OPINION: Tolerance needed on many fronts



noun: tolerance

1. the ability or willingness to tolerate something, in particular the existence of opinions or behaviour that one does not necessarily agree with.


I learned a thing or two about tolerance last week, namely that many people in this fine city don’t have any of it for anti-same-sex couple sentiments delivered through their newspaper.

And they shouldn’t.

One of the letters we printed, in particular, incensed readers, touched the rawest of nerves and the outrage it produced flowed endlessly on social media channels. It was a marvellous example of the power and the immediacy of the Internet.

I’ve always been a vocal proponent of running letters that push the envelope. A strong opinion, whether it runs contrary to our own beliefs or not, is always welcome on the letters page. But there are limits to free speech (the classic line of yelling “fire” in a crowded theatre comes to mind).

Almost to a person, commentators found the letter disgusting and not representative of the community. And bottom line, representing and reflecting our community is a major part of the mission statement here at the Times.

To be sure, there are many in Chilliwack who don’t agree with same-sex couples raising a family. For many, if not most, this stems from their religious beliefs. As a close friend of mind said: “My religion doesn’t allow me the luxury to agree with what they (Justin and Brett) are doing.”

But in the same breath, he mentioned how he knew both men and how he believed they would make wonderful parents.

I’ll take that kind of tolerance. You don’t have to agree with people’s lifestyle choices, but at least allow them the freedom to make those choices without your condemnation.

I was heartened, really heartened, by the overwhelming support for this couple. If there is a positive outcome to this whole firestorm, it’s that I’ve learned just how open and accepting Chilliwack can be. I’ve lived here a long time and that hasn’t always been my perception of the community.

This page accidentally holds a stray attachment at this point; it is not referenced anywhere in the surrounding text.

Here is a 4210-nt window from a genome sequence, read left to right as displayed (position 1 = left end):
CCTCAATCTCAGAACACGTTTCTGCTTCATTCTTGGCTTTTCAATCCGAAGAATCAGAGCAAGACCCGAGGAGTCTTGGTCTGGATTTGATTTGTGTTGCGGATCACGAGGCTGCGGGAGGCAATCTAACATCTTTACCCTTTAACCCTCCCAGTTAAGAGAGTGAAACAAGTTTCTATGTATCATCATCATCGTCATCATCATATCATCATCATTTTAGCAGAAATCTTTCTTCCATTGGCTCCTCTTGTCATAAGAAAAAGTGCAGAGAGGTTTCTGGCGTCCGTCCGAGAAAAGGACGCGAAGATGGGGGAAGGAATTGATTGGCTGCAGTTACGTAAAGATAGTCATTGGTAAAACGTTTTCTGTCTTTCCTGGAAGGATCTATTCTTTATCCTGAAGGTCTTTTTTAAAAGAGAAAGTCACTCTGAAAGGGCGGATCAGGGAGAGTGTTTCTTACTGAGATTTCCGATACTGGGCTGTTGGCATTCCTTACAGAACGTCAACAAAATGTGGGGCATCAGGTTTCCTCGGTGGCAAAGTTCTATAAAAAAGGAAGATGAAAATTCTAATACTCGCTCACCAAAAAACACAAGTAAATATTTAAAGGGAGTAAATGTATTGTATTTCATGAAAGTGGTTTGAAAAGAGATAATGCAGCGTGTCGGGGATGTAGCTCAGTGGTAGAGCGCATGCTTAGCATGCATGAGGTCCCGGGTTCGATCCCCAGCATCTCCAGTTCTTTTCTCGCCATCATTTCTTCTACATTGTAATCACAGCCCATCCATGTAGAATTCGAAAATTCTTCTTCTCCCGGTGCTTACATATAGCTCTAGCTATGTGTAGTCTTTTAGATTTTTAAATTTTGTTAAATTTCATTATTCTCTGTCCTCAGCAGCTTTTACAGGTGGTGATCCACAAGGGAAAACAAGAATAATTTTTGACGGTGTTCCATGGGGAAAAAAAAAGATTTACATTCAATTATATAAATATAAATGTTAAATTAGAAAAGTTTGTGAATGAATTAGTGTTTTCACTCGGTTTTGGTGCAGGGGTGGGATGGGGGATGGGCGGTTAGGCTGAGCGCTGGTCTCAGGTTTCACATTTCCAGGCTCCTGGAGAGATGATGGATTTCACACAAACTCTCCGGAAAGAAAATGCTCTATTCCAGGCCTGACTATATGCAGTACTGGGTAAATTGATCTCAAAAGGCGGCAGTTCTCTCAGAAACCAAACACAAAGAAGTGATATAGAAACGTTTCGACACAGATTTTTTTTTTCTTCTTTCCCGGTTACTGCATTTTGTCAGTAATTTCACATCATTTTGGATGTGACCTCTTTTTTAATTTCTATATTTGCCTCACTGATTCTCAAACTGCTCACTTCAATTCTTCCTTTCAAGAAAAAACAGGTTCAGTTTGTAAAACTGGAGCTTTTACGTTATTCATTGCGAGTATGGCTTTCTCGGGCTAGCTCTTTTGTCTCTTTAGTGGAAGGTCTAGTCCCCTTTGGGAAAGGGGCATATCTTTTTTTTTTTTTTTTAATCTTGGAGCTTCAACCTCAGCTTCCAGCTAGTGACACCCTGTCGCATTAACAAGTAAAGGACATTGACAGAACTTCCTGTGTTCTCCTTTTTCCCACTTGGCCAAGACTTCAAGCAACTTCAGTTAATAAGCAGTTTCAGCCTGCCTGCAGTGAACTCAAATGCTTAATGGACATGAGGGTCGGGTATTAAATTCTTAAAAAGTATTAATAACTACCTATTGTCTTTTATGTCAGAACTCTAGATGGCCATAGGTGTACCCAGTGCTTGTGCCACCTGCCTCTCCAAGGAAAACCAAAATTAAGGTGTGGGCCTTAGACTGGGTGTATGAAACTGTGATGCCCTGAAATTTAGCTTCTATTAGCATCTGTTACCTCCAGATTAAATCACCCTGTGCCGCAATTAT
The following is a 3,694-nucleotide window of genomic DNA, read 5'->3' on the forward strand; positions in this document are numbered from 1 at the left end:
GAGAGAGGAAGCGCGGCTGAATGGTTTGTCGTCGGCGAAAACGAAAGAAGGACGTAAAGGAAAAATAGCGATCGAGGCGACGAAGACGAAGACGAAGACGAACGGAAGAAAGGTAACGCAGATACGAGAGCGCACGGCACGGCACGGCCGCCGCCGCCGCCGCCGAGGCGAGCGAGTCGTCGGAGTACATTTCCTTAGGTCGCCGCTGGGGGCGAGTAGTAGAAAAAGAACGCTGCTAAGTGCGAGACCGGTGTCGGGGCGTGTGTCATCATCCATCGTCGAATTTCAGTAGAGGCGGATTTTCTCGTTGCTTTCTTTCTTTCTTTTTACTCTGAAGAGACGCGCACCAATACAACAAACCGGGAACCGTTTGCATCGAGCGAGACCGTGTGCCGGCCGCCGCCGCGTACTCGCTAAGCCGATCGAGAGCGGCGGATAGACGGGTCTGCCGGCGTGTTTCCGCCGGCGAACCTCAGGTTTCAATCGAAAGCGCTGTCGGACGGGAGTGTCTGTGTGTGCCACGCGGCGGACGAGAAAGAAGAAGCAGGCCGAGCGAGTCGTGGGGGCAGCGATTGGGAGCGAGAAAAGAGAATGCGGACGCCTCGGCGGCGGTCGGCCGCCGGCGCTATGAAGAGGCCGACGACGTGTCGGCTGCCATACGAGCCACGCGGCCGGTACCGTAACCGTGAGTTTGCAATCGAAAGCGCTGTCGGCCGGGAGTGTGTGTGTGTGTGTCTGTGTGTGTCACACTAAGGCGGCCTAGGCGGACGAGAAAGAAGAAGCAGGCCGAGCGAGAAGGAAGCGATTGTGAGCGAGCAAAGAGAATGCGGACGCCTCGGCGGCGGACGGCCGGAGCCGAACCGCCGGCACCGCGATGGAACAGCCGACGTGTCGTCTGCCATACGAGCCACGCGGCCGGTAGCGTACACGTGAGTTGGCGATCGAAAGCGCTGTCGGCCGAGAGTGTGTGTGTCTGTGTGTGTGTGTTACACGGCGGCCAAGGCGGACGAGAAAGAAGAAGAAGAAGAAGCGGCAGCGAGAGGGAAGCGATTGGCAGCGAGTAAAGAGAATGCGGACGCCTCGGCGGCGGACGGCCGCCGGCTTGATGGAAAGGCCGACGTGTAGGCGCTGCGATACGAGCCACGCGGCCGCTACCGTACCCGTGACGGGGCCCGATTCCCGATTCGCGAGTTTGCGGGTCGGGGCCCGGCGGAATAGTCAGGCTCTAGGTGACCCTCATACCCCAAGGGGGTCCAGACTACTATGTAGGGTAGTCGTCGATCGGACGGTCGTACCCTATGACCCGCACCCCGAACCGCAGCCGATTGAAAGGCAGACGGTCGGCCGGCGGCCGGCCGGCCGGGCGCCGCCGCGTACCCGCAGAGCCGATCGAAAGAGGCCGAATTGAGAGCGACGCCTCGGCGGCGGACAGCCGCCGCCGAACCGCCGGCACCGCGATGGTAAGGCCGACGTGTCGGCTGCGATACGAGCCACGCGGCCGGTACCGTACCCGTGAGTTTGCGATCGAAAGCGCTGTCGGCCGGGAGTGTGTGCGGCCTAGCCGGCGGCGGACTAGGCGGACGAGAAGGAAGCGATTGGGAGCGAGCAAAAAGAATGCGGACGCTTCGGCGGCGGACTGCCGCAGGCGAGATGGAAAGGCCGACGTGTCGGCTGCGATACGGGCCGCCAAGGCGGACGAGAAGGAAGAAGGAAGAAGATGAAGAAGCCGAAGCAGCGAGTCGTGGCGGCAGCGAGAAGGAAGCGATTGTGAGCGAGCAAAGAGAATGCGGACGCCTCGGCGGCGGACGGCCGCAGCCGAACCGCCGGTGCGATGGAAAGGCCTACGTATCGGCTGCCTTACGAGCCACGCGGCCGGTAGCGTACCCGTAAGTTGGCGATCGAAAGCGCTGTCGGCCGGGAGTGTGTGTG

What sometimes is lost in the mob mentality of the social media world is tolerance for those with opposing views . . . such as our letter writer. Many would say he doesn’t deserve it, but I would disagree. One commentator mentioned the possibility of “getting a posse together for a lynching.” Make no mistake, that’s a death threat, and has no place in the discussion.

I will defend to the end the offending letter writer’s right to his opinion. But you’ve told me, in no uncertain words, you don’t want to see it in your community newspaper. And you won’t ever again.

Years of newspapering have given me a thick hide when it comes to public backlash against something I or the newspaper have done that is upsetting, but I have to admit this one stings a bit more than others. From all accounts Justin and Brett are incredible people. They are, as I have told them, to be commended for their bravery in sharing their story. Their supporters, and they are legion, are nothing if not passionate in their belief that they will make amazing parents. For me to have taken the shine off their heartwarming story is something I deeply regret.

There was no malice intended, no underlying agenda—just a lapse in judgement. None of us is perfect . . . except maybe those beautiful twins and the home and family they find themselves in now.

To those who have vowed to never read us again, I hope you can find a little tolerance for the imperfect nature of this business and the decisions we sometimes make. Let us earn your respect again.

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